however, with the nature of air travel these days, even if i can take everything with me in one bag, i prefer to travel light to make it easier to get through security lines. specially if my travel involves transit trough another country (traveling via europe to india and back, for example), where you need to go through security again in the country through which you are transiting, the less i carry onboard, the better.

              i carried just the buzz onboard for my trip to the uk, and then picked up my small wheeled suitcase from baggage claim and it made the trip easy. this was just a 5 day trip - i could actually have carried the wheeled suitcase onboard. maybe i'm getting old .


                I don't really have a choice for the vast majority of my trips. My SmartAlec is my laptop/wallet/MP3/sunglasses/critical stuff backpack (with Monolith, Snake Charmer and Freudian Slip tucked inside), and the Aeronaut is the other carryon (with Ultimate Strap). Books in one side pocket, toiletries in the other, and the center compartment reserved for medical equipment that must be carried on (CPAP, to treat sleep apnea.....those of you who know what it is know why it has to be taken along, and carried aboard. For those who don't know, it's sort of a small reverse-vacuum cleaner. It's the thing that keeps me from dying in my sleep), along with a windbreaker and a pair of shoes.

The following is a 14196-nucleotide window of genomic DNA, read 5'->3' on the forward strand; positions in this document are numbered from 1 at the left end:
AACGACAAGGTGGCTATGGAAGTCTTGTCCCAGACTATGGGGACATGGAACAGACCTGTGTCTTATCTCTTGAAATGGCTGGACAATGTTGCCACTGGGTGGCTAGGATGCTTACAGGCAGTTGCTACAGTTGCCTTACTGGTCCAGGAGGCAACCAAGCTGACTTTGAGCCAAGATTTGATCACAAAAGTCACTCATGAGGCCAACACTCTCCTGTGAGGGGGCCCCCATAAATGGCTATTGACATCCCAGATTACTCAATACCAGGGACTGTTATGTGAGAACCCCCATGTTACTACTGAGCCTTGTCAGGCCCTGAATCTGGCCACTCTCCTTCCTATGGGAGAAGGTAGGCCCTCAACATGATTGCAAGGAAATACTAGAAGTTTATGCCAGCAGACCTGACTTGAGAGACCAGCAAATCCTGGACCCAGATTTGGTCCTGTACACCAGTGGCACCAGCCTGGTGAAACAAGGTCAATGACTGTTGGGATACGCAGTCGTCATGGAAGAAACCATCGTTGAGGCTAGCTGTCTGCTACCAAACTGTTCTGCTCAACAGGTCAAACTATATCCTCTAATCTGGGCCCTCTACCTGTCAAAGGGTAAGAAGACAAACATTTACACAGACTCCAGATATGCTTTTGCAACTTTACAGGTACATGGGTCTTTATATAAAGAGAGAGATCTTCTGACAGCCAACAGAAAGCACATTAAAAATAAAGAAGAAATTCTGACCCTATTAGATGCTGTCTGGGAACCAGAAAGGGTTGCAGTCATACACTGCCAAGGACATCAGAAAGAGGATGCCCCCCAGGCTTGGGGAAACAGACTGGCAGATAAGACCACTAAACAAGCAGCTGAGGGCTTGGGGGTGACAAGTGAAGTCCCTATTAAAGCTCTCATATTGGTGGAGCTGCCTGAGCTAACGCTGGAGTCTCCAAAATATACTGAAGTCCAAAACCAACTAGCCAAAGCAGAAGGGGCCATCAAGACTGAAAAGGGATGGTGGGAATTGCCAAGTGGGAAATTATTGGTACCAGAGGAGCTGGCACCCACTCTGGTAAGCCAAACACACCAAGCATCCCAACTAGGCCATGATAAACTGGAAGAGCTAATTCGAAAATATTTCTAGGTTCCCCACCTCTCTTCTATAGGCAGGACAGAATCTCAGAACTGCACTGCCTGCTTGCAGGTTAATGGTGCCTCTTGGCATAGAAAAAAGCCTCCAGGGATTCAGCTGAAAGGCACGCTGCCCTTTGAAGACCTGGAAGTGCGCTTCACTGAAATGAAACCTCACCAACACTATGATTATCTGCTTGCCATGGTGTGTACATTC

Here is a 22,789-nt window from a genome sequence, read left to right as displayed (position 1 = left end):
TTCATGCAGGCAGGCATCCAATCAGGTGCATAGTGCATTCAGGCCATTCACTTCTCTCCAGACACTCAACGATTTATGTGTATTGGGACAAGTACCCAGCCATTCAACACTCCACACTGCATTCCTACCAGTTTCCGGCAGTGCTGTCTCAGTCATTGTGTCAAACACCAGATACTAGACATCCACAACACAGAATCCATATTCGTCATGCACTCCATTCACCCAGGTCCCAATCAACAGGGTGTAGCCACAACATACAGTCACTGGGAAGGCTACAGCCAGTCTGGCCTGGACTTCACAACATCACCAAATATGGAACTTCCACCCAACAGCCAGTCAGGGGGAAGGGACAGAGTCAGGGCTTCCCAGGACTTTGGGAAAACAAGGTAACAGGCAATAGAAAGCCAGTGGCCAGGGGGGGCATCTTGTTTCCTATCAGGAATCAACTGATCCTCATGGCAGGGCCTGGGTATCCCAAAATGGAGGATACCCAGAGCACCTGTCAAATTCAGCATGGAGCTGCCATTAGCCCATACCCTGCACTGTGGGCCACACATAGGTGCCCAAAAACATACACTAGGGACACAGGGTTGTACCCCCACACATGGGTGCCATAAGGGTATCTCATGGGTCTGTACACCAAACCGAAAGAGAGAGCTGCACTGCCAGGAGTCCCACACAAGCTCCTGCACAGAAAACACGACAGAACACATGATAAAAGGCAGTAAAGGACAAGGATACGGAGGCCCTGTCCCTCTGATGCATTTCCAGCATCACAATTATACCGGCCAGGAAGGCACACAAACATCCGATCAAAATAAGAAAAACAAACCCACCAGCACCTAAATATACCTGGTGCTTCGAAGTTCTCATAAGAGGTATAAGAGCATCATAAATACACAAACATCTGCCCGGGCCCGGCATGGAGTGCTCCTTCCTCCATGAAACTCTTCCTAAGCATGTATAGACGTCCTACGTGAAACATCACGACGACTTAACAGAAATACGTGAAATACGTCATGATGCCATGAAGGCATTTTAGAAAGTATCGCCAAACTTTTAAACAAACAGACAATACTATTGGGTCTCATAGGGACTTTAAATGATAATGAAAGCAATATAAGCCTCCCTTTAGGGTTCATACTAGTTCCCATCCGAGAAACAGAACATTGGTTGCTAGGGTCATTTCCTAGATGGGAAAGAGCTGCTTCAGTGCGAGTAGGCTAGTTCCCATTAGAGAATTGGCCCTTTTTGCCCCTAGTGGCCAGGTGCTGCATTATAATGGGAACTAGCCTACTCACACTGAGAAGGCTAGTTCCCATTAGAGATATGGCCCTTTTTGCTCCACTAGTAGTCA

Everything else (clothes and those toiletries/liquids that are deemed far too dangerous to be allowed in the passenger cabin, such as cologne) get checked. This is basically for any trip of 2 days or more. The vast majority of my trips are 3-5 days, so this is what I need for around 95% of my travel, and I travel on average 2-3 times a month.

                Hence the importance of my wheeled luggage search. Please, Tom! I'm loyal. I'm happy to be a guinea pig. Consider it, please!
                It's worth considering that your entire purpose in life could be to serve as a warning to others.


                  I love the aeronaut. It is quite possibly the best bag I've ever owned. However, when travelling back home (Costa Rica) I oftentimes need to pack not only clothes for 2 or so weeks but also assorted gifts and requested us merchandise for friends and family. A bit much for my noble aeronaut so some checked luggage is usually necessary.